Batman Begins (2005) Poster



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  • After the success of Superhero Superman Bob Kane tried to come with his own hero "The Bat-Man" he then asked for Bill Finger's assistance on the project. Finger rejected several of Kane's initial ideas about the character and suggested several changes in design and characterization. He came up with a civilian identity for the character as "Bruce Wayne", which Finger named after Robert the Bruce, King of Scotland and general Anthony "Mad Anthony" Wayne.

    Kane marketed the "Batman" character to National Comics, and Batman's first story was published in "Detective Comics" #27 (May 1939). The script was written by an uncredited Finger, making him the first of many ghost writers to work on comics officially credited to Bob Kane. When Kane negotiated a contract about selling the rights to the "Batman" character, he claimed he was the sole creator of the character and demanded a sole mandatory byline on all Batman comics and adaptations thereof, acknowledging him as the creator. Finger's work on the character was not acknowledged.

    However In 1989, after the popularity of Tim Burton's Batman film, Kane acknowledged Finger as "a contributing force" in the character's creation, and wrote, "Now that my long-time friend and collaborator is gone, I must admit that Bill never received the fame and recognition he deserved. He was an unsung hero ... I often tell my wife, if I could go back fifteen years, before he died, I would like to say. 'I'll put your name on it now. You deserve it.'"

    Comics historian Ron Goulart has referred to Batman as the "creation of artist Bob Kane and writer Bill Finger" Bill Finger was the subject of the Hulu original documentary, Batman & Bill, which premiered in 2017.

    In September 2015, DC Entertainment announced Finger would receive credit on the 2016 superhero film Batman v Superman: Dawn of Justice and the second season of Gotham, following a deal between the Finger family and DC. The updated acknowledgement for the character appeared as "Batman created by Bob Kane with Bill Finger". Edit (Coming Soon)

  • It's a long story so here goes....

    After the success of the comic book Superhero Superman, artist Bob Kane tried to come up with his own hero "The Bat-Man", the character Kane created wore a red suit with a domino mask, blonde hair and a pair of bat wings. Kane then asked for writer Bill Finger's assistance on the project. Finger rejected several of Kane's initial ideas about the character and suggested several changes in design and characterization. His changes included changing his hair colour, a black colour scheme for the costume, adding a cape and cowl, the idea that he shouldn't have any superpowers, his civilian identity of Bruce Wayne (which Finger named after Robert the Bruce, King of Scotland and general Anthony "Mad Anthony" Wayne), the origin story about his parents being shot in an alley and the idea that he should also be a detective.

    Kane marketed the "Batman" character to National Comics, and Batman's first story was published in "Detective Comics" #27 (May 1939). The script was written by an uncredited Finger, making him the first of many ghost writers to work on comics officially credited to Bob Kane. When Kane negotiated a contract about selling the rights to the "Batman" character, he claimed he was the sole creator and demanded a sole mandatory byline acknowledging him as such on all comics and adaptations. Out of fairness, Kane agreed to pay Finger his share with money out of his earnings. Unfortunately, the agreement was never put into writing, and Finger never saw a cent.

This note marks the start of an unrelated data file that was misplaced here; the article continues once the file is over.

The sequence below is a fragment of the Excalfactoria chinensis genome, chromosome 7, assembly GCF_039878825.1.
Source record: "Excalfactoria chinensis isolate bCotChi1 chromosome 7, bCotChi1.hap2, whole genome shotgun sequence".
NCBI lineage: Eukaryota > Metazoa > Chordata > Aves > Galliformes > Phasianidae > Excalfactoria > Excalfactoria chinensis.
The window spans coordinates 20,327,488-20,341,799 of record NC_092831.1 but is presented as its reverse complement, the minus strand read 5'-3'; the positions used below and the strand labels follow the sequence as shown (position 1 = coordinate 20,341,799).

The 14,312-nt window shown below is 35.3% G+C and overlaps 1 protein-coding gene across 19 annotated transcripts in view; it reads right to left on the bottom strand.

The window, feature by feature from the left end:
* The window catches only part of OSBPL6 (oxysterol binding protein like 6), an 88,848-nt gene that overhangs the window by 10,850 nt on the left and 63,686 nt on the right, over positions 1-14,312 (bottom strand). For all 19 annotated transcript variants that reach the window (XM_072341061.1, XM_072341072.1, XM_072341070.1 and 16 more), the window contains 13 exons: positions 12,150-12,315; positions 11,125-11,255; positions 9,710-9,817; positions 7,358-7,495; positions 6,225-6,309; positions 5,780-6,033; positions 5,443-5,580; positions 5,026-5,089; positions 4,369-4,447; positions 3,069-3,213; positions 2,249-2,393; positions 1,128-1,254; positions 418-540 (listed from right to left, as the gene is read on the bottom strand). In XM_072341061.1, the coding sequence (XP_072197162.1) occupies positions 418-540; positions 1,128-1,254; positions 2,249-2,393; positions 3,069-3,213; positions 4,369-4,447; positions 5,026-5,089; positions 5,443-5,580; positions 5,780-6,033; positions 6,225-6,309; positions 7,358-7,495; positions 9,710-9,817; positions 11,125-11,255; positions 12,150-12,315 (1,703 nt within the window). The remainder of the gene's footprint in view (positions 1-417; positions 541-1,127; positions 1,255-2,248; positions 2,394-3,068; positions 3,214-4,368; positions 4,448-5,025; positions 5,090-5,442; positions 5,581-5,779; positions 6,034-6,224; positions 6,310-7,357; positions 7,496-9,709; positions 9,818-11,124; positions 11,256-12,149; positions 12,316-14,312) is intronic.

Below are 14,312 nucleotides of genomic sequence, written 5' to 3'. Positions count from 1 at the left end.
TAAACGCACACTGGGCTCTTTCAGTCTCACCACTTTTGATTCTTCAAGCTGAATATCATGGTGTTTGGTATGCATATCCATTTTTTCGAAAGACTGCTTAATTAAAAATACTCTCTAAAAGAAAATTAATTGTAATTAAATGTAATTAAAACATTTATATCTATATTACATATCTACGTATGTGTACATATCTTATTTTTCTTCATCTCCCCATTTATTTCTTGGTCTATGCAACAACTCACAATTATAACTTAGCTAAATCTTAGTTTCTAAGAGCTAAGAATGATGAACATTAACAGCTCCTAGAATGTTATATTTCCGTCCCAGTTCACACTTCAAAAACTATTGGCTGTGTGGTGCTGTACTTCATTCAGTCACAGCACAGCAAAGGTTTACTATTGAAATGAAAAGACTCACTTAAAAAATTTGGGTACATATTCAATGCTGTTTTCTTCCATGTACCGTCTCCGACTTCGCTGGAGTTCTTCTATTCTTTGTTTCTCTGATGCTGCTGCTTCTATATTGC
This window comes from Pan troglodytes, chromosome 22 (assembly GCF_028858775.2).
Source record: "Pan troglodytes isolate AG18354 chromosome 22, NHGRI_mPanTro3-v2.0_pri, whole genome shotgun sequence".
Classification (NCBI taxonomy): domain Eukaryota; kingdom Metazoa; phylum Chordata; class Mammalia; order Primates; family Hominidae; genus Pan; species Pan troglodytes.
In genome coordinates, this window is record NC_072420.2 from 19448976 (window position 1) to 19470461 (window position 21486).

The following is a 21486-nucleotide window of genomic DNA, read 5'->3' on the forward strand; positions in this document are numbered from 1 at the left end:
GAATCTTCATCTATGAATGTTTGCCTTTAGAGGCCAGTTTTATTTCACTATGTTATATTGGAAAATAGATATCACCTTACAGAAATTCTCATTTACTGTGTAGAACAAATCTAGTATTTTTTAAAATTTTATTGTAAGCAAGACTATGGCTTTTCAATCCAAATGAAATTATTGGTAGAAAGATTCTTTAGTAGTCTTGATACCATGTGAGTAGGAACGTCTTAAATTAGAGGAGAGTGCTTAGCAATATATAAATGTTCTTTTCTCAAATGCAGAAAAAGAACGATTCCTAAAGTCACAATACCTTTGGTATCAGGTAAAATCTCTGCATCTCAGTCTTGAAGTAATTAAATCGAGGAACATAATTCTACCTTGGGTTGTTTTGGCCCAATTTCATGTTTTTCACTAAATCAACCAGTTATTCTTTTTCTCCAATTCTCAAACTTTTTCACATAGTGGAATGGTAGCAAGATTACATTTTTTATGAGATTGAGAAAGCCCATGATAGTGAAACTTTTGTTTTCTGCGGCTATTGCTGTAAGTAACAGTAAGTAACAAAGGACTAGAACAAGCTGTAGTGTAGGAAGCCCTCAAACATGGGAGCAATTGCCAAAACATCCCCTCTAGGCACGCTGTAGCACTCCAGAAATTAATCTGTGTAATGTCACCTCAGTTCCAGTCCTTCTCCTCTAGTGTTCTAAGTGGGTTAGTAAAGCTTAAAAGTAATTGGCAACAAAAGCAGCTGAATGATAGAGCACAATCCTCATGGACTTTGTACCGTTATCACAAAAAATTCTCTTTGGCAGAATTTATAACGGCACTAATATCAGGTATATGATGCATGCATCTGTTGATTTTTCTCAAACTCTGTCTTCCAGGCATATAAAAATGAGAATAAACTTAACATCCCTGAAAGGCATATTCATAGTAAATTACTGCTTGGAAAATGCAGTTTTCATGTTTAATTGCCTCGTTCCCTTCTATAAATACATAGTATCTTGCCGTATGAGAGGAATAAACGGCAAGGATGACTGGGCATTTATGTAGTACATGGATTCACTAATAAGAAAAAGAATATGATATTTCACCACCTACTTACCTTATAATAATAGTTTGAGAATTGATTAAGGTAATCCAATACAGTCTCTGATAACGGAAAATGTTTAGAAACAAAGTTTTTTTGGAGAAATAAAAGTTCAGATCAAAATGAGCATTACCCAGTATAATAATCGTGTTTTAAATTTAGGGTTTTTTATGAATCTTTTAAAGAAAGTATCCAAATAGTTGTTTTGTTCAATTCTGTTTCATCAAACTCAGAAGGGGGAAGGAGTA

Finger would go on to ghost write Batman stories up into the mid 1960's, either with Kane or for DC Comics directly. During his writing tenure, Finger was responsible for the unaccredited creation of many key players and pieces in the Batman universe. These included the Batmobile, the Batcave, Gotham City, and Batman's nickname "The Dark Knight". He also came up with several secondary Batman characters including, his sidekick Robin, his arch-nemesis The Joker, and his occasional love interest Catwoman, as well as Commissioner Gordon, The Riddler and The Scarecrow. Despite all of this, the only writing credit that Finger received for Batman in his lifetime were two episode of Batman (1966), The Clock King's Crazy Crimes (1966) and The Clock King Gets Crowned (1966) which he co-wrote with friend Charles Sinclair.

    Eventually, the truth did come out. Finger attended the first official New York Comic Con in 1965 and sat on a panel with other comic book creators where he revealed the role he played in Batman's creation. Finger's story gained exposure in a two-page article titled "If the truth be known, or a Finger in every plot!," written and distributed by pop culturist Jerry Bails. Kane caught wind of Finger's appearance not long after and replied in the form of a printed letter to Batman fan magazine, "Batmania," where he labeled his old friend a fraud. Finger, who by this time was deeply in debt, continued to write for various projects in and outside of comic books until his death in 1974, when he was found alone in his apartment by friend Charles Sinclair. Finger died penniless and his contributions to the character was never acknowledged in his lifetime.